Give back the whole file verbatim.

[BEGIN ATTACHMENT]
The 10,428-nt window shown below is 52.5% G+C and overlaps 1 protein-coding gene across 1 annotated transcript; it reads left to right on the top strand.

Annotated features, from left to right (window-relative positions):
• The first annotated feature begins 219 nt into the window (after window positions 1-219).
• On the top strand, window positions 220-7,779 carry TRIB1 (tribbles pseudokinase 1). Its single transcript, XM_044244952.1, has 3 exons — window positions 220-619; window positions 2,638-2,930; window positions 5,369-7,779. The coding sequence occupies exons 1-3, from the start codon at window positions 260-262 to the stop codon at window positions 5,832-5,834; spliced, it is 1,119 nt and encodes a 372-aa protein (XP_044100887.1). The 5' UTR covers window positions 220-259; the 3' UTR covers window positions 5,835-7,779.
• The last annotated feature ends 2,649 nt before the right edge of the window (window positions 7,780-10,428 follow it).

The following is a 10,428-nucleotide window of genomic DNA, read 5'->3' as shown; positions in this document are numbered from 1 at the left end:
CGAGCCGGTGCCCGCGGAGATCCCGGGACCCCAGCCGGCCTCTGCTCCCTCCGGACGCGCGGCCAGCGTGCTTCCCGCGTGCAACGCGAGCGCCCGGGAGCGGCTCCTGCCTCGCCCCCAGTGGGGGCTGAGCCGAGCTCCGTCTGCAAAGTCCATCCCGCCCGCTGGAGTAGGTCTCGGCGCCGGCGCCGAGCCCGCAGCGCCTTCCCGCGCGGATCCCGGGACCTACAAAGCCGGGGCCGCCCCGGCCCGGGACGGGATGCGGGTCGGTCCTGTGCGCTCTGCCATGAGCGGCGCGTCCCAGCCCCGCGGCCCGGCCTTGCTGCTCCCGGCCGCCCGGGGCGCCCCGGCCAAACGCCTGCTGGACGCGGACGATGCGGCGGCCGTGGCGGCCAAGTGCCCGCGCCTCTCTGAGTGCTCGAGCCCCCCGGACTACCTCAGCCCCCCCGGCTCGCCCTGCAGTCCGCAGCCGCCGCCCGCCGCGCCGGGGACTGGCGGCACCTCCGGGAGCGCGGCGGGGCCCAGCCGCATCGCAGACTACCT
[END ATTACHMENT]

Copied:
The 10,428-nt window shown below is 52.5% G+C and overlaps 1 protein-coding gene across 1 annotated transcript; it reads left to right on the top strand.

Annotated features, from left to right (window-relative positions):
• The first annotated feature begins 219 nt into the window (after window positions 1-219).
• On the top strand, window positions 220-7,779 carry TRIB1 (tribbles pseudokinase 1). Its single transcript, XM_044244952.1, has 3 exons — window positions 220-619; window positions 2,638-2,930; window positions 5,369-7,779. The coding sequence occupies exons 1-3, from the start codon at window positions 260-262 to the stop codon at window positions 5,832-5,834; spliced, it is 1,119 nt and encodes a 372-aa protein (XP_044100887.1). The 5' UTR covers window positions 220-259; the 3' UTR covers window positions 5,835-7,779.
• The last annotated feature ends 2,649 nt before the right edge of the window (window positions 7,780-10,428 follow it).

The following is a 10,428-nucleotide window of genomic DNA, read 5'->3' as shown; positions in this document are numbered from 1 at the left end:
CGAGCCGGTGCCCGCGGAGATCCCGGGACCCCAGCCGGCCTCTGCTCCCTCCGGACGCGCGGCCAGCGTGCTTCCCGCGTGCAACGCGAGCGCCCGGGAGCGGCTCCTGCCTCGCCCCCAGTGGGGGCTGAGCCGAGCTCCGTCTGCAAAGTCCATCCCGCCCGCTGGAGTAGGTCTCGGCGCCGGCGCCGAGCCCGCAGCGCCTTCCCGCGCGGATCCCGGGACCTACAAAGCCGGGGCCGCCCCGGCCCGGGACGGGATGCGGGTCGGTCCTGTGCGCTCTGCCATGAGCGGCGCGTCCCAGCCCCGCGGCCCGGCCTTGCTGCTCCCGGCCGCCCGGGGCGCCCCGGCCAAACGCCTGCTGGACGCGGACGATGCGGCGGCCGTGGCGGCCAAGTGCCCGCGCCTCTCTGAGTGCTCGAGCCCCCCGGACTACCTCAGCCCCCCCGGCTCGCCCTGCAGTCCGCAGCCGCCGCCCGCCGCGCCGGGGACTGGCGGCACCTCCGGGAGCGCGGCGGGGCCCAGCCGCATCGCAGACTACCT